Having trouble finding, interviewing, or qualifying candidates? We can help you!

The Rules of Shaking Hands

Shaking hands is simple, right? You just put your hand out, grab another one, squeeze, and then let go. But, what if you let go too soon? What if you hold on too long? What if you squeeze too hard? When you are preparing for your interview, there’s a good chance you aren’t practicing your hand shake. However, you should know a few common rules of shaking hands.

No matter how many times you have shaken hands, it’s important to know how to give a proper hand shake. After all, it is one of your first impressions, and those are crucial in the job seeking process.

Here are a few things to keep in mind when shaking hands during your interview:

  • Wipe your hands off. There is a good chance that you are going to be nervous before your interview and that may mean having sweaty palms. Wipe your hands off on your pants or in a restroom before your interview.
  • Initiate the shake. If the interviewer doesn’t automatically offer you their hand, you should offer yours. It shows that you take initiative and will result in a good first impression.
  • Smile. Smiling and saying something like, “it’s nice to meet you” can take your interview handshake even further. It’s important to act like you are confident and not nervous.
  • Make eye contact. You may be tempted to look at the handshake as it’s happening, but you need to establish eye contact with the person you are shaking hands with. Doing this helps reinforce that you are confident.
  • Be firm. In the past, it was common to treat handshakes between men and women differently. But, in the 21st century, it’s important to treat everyone equally, and that means the same handshake for all.
  • Avoid aggression. Gripping too hard, holding on too long, or shaking too long can make you seem overly aggressive. It’s ideal to only shake hands for two to three seconds. If you are nervous about holding on too long, take a cue from the interviewer. When you feel them let go, you need to let go.
  • End with a handshake. When your interview is over, you may be ready to claw your way out of the room. But, before you leave, you should shake hands again, refer to the interviewer by name, and thank them. By doing this, you add a personal touch.

That may be a lot to remember right before your big interview. Just keep in mind that you don’t want to be rude or too aggressive. If you forget everything you just read, then follow the interviewer and mirror their actions.

Diverse Staffing Named 2014 Best Places To Work In Indiana

February 19, 2014 – Diverse Staffing has been named one of the 2014 Best Places to Work in Indiana, based on results from a statewide program designed to identify, recognize and honor the best places of employment in Indiana. Diverse Staffing is the only staffing firm in its category to make the list that recognizes companies that excel in leadership and planning, culture and communications, job satisfaction, working environment, training and development, pay and benefits, and overall employee satisfaction.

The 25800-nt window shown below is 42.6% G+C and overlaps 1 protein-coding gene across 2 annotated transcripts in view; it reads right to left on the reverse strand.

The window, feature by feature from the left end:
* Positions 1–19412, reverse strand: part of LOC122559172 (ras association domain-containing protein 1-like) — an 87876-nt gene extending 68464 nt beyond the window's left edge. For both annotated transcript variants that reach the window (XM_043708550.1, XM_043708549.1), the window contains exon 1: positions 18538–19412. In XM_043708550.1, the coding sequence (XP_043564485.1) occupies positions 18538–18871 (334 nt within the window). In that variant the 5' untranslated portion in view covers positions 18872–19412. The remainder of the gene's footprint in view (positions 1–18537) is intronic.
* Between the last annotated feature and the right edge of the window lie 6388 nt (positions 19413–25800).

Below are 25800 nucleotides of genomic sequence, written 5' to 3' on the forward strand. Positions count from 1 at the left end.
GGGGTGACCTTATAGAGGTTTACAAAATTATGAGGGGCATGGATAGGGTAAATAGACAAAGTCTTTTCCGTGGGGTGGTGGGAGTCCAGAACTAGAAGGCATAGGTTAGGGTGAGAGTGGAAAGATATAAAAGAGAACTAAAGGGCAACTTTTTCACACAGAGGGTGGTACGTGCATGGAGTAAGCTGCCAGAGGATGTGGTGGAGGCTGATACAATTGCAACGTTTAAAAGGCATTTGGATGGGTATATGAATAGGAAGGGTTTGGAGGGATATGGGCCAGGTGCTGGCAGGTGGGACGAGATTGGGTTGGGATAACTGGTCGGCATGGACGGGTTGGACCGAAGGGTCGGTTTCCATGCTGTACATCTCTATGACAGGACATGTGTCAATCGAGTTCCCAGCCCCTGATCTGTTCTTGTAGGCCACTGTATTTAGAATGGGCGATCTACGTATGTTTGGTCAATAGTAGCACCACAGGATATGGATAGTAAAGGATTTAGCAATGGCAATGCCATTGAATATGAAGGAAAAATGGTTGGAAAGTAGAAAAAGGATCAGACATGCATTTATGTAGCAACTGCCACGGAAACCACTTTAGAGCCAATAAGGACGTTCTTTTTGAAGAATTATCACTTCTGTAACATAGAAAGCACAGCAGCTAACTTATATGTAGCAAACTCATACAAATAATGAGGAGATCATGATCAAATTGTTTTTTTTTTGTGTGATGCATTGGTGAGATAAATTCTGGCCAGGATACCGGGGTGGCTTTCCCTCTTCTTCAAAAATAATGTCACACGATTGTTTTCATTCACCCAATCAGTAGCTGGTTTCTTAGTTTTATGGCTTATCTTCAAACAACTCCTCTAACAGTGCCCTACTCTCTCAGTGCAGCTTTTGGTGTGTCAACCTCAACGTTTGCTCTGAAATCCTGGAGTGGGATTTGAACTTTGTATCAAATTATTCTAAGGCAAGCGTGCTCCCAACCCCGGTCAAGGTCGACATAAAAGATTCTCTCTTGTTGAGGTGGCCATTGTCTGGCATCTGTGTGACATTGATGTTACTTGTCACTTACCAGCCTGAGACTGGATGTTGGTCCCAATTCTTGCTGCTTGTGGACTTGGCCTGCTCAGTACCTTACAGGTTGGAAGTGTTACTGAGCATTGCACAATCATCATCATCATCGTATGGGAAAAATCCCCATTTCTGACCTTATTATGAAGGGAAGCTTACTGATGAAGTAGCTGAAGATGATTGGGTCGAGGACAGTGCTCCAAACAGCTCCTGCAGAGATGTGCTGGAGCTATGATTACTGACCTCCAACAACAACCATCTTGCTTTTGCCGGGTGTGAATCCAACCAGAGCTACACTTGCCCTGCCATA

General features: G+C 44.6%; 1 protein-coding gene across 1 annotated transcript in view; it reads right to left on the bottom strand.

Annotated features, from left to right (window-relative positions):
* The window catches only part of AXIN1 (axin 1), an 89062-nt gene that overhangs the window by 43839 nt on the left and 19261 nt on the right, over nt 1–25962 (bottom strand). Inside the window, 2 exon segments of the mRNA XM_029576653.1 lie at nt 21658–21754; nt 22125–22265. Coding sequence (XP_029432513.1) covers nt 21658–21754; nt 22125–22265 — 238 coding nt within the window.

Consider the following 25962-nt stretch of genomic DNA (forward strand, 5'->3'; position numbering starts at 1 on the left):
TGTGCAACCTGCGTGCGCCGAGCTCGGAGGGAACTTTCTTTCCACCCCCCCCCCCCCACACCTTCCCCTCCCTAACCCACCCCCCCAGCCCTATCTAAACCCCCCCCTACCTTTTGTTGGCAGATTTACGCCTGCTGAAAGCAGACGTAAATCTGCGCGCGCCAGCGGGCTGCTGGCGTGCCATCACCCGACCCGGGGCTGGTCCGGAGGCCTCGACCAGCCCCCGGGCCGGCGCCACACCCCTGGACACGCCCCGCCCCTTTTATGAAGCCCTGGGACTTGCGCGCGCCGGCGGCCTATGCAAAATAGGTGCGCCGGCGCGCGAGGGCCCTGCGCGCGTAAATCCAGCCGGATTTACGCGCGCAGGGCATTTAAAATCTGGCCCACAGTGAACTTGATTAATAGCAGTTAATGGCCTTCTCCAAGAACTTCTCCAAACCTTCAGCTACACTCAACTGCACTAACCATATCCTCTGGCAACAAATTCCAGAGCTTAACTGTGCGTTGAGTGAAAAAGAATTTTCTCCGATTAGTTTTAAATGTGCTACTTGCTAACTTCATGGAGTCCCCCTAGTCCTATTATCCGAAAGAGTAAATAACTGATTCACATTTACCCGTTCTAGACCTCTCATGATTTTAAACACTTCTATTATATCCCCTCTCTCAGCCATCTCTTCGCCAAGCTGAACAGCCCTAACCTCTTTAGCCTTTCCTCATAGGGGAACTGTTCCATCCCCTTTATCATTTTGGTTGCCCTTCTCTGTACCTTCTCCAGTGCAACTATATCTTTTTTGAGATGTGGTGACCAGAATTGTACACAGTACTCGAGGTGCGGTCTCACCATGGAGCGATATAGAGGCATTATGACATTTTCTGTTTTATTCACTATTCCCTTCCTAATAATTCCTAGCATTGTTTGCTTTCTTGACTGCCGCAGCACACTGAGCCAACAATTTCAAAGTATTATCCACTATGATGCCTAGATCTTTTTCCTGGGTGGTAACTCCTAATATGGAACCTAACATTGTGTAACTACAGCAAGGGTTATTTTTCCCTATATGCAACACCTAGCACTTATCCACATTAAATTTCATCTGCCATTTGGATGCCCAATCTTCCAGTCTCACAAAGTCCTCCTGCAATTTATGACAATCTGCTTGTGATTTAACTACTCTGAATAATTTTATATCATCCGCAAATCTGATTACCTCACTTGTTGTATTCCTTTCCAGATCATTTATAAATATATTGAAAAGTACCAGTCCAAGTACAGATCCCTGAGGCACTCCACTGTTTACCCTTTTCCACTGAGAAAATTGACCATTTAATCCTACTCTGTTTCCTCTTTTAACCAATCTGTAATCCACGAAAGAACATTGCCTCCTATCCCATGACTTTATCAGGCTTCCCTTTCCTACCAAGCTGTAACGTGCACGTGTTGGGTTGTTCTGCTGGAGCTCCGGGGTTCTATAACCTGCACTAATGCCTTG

This is the second time in three years that Diverse Staffing has earned a Best Places to Work in Indiana distinction for creating a productive environment in which employees feel valued.  The award program is a project of the Indiana Chamber of Commerce, BizVoice, Inside INdiana Business, the Society of Human Resource Management-IN State Council, the Indiana Economic Development Corporation and Best Companies Group.

“I’m very proud that Diverse Staffing has been named one of the Best Places To Work In Indiana for a second time. This is one of the highest honors a company can aspire to, and one that recognizes our employees’ passion for excellence, our teamwork and trust, and how we help and support one another,” said George Apgar, Managing Partner of Diverse Staffing.  “At Diverse Staffing, we recognize that our people are our greatest resource, and we have built a culture based on a foundation of excellence in everything we do for our staff, temporary workforce and our clients,” Apgar, continued. “This award is a testament to the daily commitment and dedication our people share to make Diverse Staffing an exciting and innovative workplace.”

Diverse Staffing offers a proprietary staffing delivery model that integrates online, mobile, social media, call center, and community-centric services. The Diverse approach is tailored to support all business types, from small offices to multi-state Fortune 100 manufacturing facilities – enabling clients to proactively plan, execute, measure, and continuously improve each staffing initiative.

Diverse Staffing will be honored at the 2014 Best Places to Work in Indiana Awards Dinner on May 1, hosted at the Indiana Convention Center in downtown Indianapolis and coordinated by the Indiana Chamber of Commerce. The final rankings will be announced at the event.